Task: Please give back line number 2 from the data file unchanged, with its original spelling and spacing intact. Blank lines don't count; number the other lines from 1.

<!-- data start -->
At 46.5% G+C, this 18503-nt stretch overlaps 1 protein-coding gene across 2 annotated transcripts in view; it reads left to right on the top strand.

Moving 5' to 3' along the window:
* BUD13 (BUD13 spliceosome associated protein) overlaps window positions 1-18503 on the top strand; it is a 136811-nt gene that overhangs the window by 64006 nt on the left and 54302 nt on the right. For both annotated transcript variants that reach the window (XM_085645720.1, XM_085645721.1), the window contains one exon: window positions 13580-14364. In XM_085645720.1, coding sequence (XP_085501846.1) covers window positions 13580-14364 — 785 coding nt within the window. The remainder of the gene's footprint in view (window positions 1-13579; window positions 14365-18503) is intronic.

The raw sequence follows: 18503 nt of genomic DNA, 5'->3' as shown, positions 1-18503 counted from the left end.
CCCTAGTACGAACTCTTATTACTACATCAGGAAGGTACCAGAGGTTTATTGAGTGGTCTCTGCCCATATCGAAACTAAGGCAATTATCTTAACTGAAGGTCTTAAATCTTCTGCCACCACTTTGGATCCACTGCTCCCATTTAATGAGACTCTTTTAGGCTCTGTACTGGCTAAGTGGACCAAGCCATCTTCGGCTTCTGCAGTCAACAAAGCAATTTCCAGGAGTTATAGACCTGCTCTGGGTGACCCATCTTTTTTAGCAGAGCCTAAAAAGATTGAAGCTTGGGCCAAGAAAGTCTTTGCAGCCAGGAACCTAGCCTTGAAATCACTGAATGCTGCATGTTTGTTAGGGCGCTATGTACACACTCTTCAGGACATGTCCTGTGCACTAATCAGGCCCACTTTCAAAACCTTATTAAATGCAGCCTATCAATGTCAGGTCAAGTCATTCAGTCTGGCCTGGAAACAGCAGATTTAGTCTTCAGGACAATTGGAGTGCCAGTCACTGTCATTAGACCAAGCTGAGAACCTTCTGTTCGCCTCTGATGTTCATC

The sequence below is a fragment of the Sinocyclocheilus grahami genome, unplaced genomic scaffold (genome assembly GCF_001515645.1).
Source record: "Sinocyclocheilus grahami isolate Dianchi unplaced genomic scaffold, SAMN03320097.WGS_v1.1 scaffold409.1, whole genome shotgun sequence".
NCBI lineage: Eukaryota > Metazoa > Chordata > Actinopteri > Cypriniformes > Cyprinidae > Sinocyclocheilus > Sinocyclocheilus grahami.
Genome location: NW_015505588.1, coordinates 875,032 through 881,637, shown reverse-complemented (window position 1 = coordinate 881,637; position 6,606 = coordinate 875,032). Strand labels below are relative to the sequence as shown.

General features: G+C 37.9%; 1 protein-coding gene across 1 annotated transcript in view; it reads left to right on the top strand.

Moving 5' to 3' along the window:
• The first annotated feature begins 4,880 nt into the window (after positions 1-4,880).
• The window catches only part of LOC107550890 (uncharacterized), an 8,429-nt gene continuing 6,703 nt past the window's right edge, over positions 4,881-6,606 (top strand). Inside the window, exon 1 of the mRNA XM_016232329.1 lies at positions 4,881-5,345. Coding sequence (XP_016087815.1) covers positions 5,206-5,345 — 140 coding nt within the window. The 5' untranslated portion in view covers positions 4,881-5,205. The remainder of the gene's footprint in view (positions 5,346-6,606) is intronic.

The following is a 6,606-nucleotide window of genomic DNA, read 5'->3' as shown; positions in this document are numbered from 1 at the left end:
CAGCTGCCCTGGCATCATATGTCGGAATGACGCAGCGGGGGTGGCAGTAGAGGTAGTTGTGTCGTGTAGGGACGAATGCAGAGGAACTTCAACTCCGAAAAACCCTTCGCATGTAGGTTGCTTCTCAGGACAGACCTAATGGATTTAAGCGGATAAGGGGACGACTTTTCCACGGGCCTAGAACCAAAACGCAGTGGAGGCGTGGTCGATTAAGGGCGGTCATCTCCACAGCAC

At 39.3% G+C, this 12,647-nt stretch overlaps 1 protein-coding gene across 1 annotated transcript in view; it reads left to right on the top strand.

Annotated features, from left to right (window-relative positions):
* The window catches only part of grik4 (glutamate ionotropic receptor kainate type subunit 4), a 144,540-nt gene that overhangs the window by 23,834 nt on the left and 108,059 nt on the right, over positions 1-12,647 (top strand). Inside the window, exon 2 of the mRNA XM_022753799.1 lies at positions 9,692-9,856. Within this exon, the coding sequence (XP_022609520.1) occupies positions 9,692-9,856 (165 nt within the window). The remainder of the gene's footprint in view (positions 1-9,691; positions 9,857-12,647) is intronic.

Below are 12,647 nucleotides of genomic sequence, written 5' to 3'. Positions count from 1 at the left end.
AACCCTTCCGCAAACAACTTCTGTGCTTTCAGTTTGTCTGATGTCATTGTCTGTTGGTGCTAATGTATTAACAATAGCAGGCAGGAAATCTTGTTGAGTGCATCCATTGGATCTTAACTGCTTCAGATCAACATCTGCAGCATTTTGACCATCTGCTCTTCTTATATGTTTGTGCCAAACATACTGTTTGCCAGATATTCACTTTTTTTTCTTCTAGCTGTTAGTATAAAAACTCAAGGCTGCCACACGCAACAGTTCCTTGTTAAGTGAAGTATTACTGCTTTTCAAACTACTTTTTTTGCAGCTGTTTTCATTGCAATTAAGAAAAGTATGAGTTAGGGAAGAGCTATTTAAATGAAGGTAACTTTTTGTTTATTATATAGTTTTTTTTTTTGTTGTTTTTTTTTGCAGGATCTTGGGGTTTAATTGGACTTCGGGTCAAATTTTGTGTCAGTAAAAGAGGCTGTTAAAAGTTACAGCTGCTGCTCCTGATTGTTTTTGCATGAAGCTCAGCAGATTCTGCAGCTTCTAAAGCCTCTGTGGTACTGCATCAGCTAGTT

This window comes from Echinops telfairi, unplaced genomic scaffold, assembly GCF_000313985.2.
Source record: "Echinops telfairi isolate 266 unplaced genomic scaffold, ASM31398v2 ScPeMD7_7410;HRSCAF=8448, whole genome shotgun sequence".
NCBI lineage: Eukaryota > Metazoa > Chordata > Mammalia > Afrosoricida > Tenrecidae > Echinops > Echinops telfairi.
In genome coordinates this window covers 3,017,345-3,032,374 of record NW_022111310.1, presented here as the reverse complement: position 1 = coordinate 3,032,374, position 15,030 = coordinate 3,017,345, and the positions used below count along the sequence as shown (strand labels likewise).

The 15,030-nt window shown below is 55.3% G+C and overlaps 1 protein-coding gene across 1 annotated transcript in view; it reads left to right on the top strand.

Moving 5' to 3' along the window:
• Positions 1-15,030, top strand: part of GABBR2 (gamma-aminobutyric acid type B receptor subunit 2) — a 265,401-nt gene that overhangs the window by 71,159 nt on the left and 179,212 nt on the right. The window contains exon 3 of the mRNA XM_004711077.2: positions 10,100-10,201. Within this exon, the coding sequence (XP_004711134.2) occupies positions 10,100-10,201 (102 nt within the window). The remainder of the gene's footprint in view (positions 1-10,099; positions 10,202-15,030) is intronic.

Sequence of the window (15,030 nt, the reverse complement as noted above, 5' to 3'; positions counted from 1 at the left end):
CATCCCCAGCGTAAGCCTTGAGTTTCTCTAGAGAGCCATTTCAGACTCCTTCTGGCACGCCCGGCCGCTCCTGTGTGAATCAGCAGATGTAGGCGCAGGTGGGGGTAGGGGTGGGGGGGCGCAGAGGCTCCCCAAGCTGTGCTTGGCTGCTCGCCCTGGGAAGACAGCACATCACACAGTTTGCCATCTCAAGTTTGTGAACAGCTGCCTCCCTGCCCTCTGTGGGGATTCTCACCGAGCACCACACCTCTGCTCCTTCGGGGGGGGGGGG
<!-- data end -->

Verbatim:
Moving 5' to 3' along the window: